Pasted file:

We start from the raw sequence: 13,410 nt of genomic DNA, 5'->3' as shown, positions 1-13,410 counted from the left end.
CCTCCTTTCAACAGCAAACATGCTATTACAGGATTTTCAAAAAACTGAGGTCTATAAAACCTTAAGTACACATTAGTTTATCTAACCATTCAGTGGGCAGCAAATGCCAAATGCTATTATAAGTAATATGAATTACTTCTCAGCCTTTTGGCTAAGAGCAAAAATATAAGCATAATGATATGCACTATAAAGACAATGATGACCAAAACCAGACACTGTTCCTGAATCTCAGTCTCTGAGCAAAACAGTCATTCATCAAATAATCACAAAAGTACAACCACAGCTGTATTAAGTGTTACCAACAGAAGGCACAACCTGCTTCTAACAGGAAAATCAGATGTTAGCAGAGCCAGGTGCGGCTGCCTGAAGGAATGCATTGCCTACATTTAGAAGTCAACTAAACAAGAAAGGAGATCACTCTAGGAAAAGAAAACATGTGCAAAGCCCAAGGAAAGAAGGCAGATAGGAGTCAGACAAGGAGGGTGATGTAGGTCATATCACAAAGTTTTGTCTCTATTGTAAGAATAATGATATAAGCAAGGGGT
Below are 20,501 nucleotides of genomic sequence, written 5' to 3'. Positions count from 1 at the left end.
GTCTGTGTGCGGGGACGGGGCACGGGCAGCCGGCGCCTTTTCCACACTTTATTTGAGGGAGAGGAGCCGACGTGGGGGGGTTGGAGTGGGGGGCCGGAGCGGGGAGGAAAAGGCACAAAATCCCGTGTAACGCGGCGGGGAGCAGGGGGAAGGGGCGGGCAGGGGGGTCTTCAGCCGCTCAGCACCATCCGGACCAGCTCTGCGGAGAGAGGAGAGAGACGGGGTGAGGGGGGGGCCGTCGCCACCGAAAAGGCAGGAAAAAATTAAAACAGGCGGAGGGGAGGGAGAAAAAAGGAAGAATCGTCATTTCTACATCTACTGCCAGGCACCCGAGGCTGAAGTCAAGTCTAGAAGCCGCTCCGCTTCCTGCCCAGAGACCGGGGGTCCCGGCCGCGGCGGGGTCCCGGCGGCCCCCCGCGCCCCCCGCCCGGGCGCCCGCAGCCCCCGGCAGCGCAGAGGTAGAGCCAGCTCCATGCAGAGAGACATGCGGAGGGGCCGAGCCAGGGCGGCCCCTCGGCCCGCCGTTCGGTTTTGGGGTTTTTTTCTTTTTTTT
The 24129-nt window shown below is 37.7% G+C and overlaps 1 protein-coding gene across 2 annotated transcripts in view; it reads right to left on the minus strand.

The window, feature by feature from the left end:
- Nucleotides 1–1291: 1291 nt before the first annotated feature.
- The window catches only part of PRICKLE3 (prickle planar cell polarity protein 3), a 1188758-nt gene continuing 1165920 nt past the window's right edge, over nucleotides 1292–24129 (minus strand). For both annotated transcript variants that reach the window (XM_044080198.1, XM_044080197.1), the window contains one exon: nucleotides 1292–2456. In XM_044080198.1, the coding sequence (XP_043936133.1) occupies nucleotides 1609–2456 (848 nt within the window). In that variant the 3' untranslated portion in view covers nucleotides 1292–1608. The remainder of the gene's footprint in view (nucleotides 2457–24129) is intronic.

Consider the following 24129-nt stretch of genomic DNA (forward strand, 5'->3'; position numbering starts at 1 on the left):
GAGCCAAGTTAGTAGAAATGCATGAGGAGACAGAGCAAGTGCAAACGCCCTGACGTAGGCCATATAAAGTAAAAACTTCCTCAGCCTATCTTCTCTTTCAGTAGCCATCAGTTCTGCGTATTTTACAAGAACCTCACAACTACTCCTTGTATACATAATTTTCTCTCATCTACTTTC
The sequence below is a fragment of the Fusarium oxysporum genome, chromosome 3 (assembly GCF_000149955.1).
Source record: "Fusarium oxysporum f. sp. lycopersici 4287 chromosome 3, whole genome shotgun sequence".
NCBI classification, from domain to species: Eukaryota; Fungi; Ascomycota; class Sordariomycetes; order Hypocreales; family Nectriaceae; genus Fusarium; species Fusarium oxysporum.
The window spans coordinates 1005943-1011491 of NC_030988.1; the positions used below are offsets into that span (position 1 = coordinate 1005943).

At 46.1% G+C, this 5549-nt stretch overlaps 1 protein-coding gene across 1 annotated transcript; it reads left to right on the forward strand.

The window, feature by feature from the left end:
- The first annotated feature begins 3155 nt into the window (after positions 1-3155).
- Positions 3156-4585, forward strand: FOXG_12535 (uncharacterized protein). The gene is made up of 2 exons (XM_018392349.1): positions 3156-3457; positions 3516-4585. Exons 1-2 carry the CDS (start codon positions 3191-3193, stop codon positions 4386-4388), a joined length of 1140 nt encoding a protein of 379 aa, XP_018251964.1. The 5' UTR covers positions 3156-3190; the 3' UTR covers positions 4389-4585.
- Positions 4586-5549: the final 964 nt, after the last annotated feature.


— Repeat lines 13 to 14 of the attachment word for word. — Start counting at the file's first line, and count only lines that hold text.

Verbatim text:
NCBI classification, from domain to species: Eukaryota; Fungi; Ascomycota; class Sordariomycetes; order Hypocreales; family Nectriaceae; genus Fusarium; species Fusarium oxysporum.
The window spans coordinates 1005943-1011491 of NC_030988.1; the positions used below are offsets into that span (position 1 = coordinate 1005943).